Feeds

IE icon too familiar for Microsoft EU settlement?

Natural bias in question

Secure remote control for conventional and virtual desktops

Updated Details could undermine Microsoft's proposal to let Windows users pick their browser, the company's effort to keep Internet Explorer on the right side of European Union regulatory law.

Speaking with TechFlash, Opera Software CTO Hakon Wium Lie has questioned the use of the famous IE icon in a ballot screen Microsoft said it's willing to include in Windows.

Meanwhile, Lie has told told Computerworld he would like to see Windows users worldwide given the ability to pick the browser they want.

The ballot screen - detailed as part of a settlement package Friday by Microsoft - would let users pick from a list of browsers when they install Windows. The screen would come with Windows 7 and could be downloaded via software update to Windows XP and Windows Vista. When a user clicks the browser they want, it would take them to the download site.

Microsoft's proposed Windows browser ballot screen

Spot IE: Microsoft's proposed Windows ballot screen for browsers

Lie has reportly said that the use of icons in the ballot screen could result in a natural bias towards IE. The sticking point could be that the IE logo has become synonymous with Windows.

"The blue 'e' has become so associated with the Internet in general, due to the bundling with Windows. We think using the blue 'e' might not be such a good idea," told TechFlash.

But Lie is apparently pleased with Microsoft's proposal. In the reading-between-the-lines world of EU-antitrust politics, that could be an early sign of settlement.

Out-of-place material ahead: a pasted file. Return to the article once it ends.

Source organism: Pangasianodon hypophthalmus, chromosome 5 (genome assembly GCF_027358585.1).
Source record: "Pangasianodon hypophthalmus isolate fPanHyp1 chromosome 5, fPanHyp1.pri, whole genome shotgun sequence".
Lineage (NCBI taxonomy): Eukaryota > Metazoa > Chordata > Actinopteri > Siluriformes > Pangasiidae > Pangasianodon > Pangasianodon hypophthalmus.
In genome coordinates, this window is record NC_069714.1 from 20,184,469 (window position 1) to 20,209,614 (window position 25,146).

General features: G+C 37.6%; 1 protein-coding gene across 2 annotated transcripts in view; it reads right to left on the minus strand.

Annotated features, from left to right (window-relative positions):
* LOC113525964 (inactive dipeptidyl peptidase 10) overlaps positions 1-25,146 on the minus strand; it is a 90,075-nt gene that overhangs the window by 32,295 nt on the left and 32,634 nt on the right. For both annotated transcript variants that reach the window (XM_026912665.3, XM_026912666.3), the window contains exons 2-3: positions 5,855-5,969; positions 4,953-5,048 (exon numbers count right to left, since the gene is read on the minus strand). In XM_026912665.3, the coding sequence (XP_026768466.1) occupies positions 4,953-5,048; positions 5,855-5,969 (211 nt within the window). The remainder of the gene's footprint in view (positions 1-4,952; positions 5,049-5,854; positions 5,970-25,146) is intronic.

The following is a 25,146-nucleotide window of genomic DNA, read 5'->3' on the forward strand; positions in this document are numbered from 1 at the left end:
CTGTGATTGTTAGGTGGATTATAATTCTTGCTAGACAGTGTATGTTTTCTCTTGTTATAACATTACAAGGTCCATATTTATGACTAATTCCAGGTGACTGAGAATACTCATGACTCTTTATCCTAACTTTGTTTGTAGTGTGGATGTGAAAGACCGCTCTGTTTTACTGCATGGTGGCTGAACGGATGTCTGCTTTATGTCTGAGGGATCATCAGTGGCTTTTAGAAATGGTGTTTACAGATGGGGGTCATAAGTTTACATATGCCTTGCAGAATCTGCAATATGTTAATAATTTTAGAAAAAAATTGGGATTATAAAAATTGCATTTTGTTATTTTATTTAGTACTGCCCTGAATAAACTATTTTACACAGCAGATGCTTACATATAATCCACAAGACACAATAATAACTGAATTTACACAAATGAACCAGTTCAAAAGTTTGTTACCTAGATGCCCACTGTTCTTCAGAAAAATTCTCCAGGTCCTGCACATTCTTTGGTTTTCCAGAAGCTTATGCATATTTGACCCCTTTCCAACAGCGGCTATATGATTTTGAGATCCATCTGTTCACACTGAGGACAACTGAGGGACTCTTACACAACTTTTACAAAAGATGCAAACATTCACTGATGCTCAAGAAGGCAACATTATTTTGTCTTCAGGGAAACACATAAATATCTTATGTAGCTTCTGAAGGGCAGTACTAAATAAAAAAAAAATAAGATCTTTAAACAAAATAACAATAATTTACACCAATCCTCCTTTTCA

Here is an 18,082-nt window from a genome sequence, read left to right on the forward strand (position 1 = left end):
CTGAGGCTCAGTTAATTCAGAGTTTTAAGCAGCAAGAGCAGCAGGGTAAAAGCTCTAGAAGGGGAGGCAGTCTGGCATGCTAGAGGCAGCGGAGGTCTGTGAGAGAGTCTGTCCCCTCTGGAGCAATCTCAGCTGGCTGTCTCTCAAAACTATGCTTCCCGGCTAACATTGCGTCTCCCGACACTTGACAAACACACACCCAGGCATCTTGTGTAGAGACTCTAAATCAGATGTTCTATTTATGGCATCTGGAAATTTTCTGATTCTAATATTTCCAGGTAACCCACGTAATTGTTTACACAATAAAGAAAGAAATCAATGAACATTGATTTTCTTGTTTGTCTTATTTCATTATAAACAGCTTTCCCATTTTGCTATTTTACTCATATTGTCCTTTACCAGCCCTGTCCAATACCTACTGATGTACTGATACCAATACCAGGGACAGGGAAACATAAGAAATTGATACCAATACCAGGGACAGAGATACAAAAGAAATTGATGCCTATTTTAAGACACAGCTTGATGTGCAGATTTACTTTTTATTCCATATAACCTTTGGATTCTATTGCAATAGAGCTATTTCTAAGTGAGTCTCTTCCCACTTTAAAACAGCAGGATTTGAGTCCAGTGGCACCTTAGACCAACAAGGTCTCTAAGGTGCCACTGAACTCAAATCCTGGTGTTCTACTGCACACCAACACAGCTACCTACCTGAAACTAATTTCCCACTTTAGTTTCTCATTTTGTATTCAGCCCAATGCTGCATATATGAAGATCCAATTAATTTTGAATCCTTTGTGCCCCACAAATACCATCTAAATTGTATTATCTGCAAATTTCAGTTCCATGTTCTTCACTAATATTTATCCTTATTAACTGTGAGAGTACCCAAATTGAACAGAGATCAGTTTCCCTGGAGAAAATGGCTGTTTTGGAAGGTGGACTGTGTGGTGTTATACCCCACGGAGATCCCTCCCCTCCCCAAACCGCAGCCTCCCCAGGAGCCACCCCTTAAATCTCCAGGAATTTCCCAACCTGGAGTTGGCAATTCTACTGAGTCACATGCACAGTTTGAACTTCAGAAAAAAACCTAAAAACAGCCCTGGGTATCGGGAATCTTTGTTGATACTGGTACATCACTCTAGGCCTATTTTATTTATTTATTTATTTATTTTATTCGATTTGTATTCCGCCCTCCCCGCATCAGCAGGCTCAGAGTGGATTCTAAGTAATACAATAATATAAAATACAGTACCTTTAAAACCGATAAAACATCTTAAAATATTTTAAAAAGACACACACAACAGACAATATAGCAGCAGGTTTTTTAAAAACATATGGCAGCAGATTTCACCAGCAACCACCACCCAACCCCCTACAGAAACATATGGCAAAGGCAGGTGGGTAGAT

It was Opera that brought the original complaint against Microsoft to the EU, over integration of IE with Windows, and it has been outspoken on the latest version of IE and Windows: IE 8 and the up-coming Windows 7.

The EU, meanwhile, which in its preliminary findings found integration of IE and Windows broke anti-trust law earlier this year, said it "welcomed" Microsoft's proposal. ®

This article has been updated to include Lie's comments in Computerworld on the ability to pick browsers worldwide.

Security for virtualized datacentres

More from The Register

next story
Netscape Navigator - the browser that started it all - turns 20
It was 20 years ago today, Marc Andreeesen taught the band to play
Sway: Microsoft's new Office app doesn't have an Undo function
Content aggregation, meet the workplace ... oh
Sign off my IT project or I’ll PHONE your MUM
Honestly, it’s a piece of piss
Return of the Jedi – Apache reclaims web server crown
.london, .hamburg and .公司 - that's .com in Chinese - storm the web server charts
NetWare sales revive in China thanks to that man Snowden
If it ain't Microsoft, it's in fashion behind the Great Firewall
Chrome 38's new HTML tag support makes fatties FIT and SKINNIER
First browser to protect networks' bandwith using official spec
Admins! Never mind POODLE, there're NEW OpenSSL bugs to splat
Four new patches for open-source crypto libraries
prev story

Whitepapers

Forging a new future with identity relationship management
Learn about ForgeRock's next generation IRM platform and how it is designed to empower CEOS's and enterprises to engage with consumers.
Cloud and hybrid-cloud data protection for VMware
Learn how quick and easy it is to configure backups and perform restores for VMware environments.
Three 1TB solid state scorchers up for grabs
Big SSDs can be expensive but think big and think free because you could be the lucky winner of one of three 1TB Samsung SSD 840 EVO drives that we’re giving away worth over £300 apiece.
Reg Reader Research: SaaS based Email and Office Productivity Tools
Read this Reg reader report which provides advice and guidance for SMBs towards the use of SaaS based email and Office productivity tools.
Security for virtualized datacentres
Legacy security solutions are inefficient due to the architectural differences between physical and virtual environments.